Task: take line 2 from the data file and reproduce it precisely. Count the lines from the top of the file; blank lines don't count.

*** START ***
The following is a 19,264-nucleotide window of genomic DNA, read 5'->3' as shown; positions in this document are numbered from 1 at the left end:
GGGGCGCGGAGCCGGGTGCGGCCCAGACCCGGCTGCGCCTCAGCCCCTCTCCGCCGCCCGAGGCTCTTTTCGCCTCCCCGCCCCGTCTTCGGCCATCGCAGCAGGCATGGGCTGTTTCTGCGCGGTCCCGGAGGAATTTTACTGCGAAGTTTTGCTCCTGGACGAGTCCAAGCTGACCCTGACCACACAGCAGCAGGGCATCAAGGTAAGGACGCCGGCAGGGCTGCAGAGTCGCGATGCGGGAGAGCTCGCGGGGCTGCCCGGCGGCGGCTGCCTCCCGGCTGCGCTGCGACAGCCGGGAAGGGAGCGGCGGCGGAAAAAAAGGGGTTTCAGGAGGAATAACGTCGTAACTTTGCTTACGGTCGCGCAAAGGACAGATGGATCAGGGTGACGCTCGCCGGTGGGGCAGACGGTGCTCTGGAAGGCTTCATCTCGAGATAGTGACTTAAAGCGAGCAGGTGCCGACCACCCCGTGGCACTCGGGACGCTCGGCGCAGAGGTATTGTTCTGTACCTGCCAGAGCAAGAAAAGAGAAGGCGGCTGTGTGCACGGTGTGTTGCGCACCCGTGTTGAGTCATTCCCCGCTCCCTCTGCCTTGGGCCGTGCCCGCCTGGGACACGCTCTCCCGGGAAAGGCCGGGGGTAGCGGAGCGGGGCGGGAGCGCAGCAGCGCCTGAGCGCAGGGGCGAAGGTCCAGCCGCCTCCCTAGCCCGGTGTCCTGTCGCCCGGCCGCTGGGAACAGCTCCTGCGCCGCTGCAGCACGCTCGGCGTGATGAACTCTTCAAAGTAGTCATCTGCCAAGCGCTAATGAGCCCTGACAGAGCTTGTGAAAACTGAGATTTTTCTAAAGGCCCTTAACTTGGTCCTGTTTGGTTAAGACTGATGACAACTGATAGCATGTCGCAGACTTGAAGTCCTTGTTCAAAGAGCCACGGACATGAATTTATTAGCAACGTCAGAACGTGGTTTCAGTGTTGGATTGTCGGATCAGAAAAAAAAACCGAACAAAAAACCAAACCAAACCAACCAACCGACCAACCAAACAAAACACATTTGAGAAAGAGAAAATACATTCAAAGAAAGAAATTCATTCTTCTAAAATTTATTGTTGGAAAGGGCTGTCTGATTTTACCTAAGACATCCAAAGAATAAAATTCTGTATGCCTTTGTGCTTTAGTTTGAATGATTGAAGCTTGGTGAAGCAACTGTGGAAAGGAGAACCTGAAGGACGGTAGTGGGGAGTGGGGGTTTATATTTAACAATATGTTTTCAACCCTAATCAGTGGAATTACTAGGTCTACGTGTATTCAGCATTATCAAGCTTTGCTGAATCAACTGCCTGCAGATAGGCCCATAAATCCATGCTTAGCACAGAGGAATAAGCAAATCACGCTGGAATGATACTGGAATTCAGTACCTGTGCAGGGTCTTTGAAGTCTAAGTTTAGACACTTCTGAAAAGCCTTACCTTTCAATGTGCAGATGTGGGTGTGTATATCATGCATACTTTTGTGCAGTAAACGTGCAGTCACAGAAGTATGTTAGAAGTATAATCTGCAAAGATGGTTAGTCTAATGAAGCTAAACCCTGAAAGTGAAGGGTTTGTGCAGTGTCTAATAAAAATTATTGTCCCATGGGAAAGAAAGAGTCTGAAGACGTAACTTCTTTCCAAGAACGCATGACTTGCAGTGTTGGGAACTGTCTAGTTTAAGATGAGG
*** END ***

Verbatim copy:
GGGGCGCGGAGCCGGGTGCGGCCCAGACCCGGCTGCGCCTCAGCCCCTCTCCGCCGCCCGAGGCTCTTTTCGCCTCCCCGCCCCGTCTTCGGCCATCGCAGCAGGCATGGGCTGTTTCTGCGCGGTCCCGGAGGAATTTTACTGCGAAGTTTTGCTCCTGGACGAGTCCAAGCTGACCCTGACCACACAGCAGCAGGGCATCAAGGTAAGGACGCCGGCAGGGCTGCAGAGTCGCGATGCGGGAGAGCTCGCGGGGCTGCCCGGCGGCGGCTGCCTCCCGGCTGCGCTGCGACAGCCGGGAAGGGAGCGGCGGCGGAAAAAAAGGGGTTTCAGGAGGAATAACGTCGTAACTTTGCTTACGGTCGCGCAAAGGACAGATGGATCAGGGTGACGCTCGCCGGTGGGGCAGACGGTGCTCTGGAAGGCTTCATCTCGAGATAGTGACTTAAAGCGAGCAGGTGCCGACCACCCCGTGGCACTCGGGACGCTCGGCGCAGAGGTATTGTTCTGTACCTGCCAGAGCAAGAAAAGAGAAGGCGGCTGTGTGCACGGTGTGTTGCGCACCCGTGTTGAGTCATTCCCCGCTCCCTCTGCCTTGGGCCGTGCCCGCCTGGGACACGCTCTCCCGGGAAAGGCCGGGGGTAGCGGAGCGGGGCGGGAGCGCAGCAGCGCCTGAGCGCAGGGGCGAAGGTCCAGCCGCCTCCCTAGCCCGGTGTCCTGTCGCCCGGCCGCTGGGAACAGCTCCTGCGCCGCTGCAGCACGCTCGGCGTGATGAACTCTTCAAAGTAGTCATCTGCCAAGCGCTAATGAGCCCTGACAGAGCTTGTGAAAACTGAGATTTTTCTAAAGGCCCTTAACTTGGTCCTGTTTGGTTAAGACTGATGACAACTGATAGCATGTCGCAGACTTGAAGTCCTTGTTCAAAGAGCCACGGACATGAATTTATTAGCAACGTCAGAACGTGGTTTCAGTGTTGGATTGTCGGATCAGAAAAAAAAACCGAACAAAAAACCAAACCAAACCAACCAACCGACCAACCAAACAAAACACATTTGAGAAAGAGAAAATACATTCAAAGAAAGAAATTCATTCTTCTAAAATTTATTGTTGGAAAGGGCTGTCTGATTTTACCTAAGACATCCAAAGAATAAAATTCTGTATGCCTTTGTGCTTTAGTTTGAATGATTGAAGCTTGGTGAAGCAACTGTGGAAAGGAGAACCTGAAGGACGGTAGTGGGGAGTGGGGGTTTATATTTAACAATATGTTTTCAACCCTAATCAGTGGAATTACTAGGTCTACGTGTATTCAGCATTATCAAGCTTTGCTGAATCAACTGCCTGCAGATAGGCCCATAAATCCATGCTTAGCACAGAGGAATAAGCAAATCACGCTGGAATGATACTGGAATTCAGTACCTGTGCAGGGTCTTTGAAGTCTAAGTTTAGACACTTCTGAAAAGCCTTACCTTTCAATGTGCAGATGTGGGTGTGTATATCATGCATACTTTTGTGCAGTAAACGTGCAGTCACAGAAGTATGTTAGAAGTATAATCTGCAAAGATGGTTAGTCTAATGAAGCTAAACCCTGAAAGTGAAGGGTTTGTGCAGTGTCTAATAAAAATTATTGTCCCATGGGAAAGAAAGAGTCTGAAGACGTAACTTCTTTCCAAGAACGCATGACTTGCAGTGTTGGGAACTGTCTAGTTTAAGATGAGG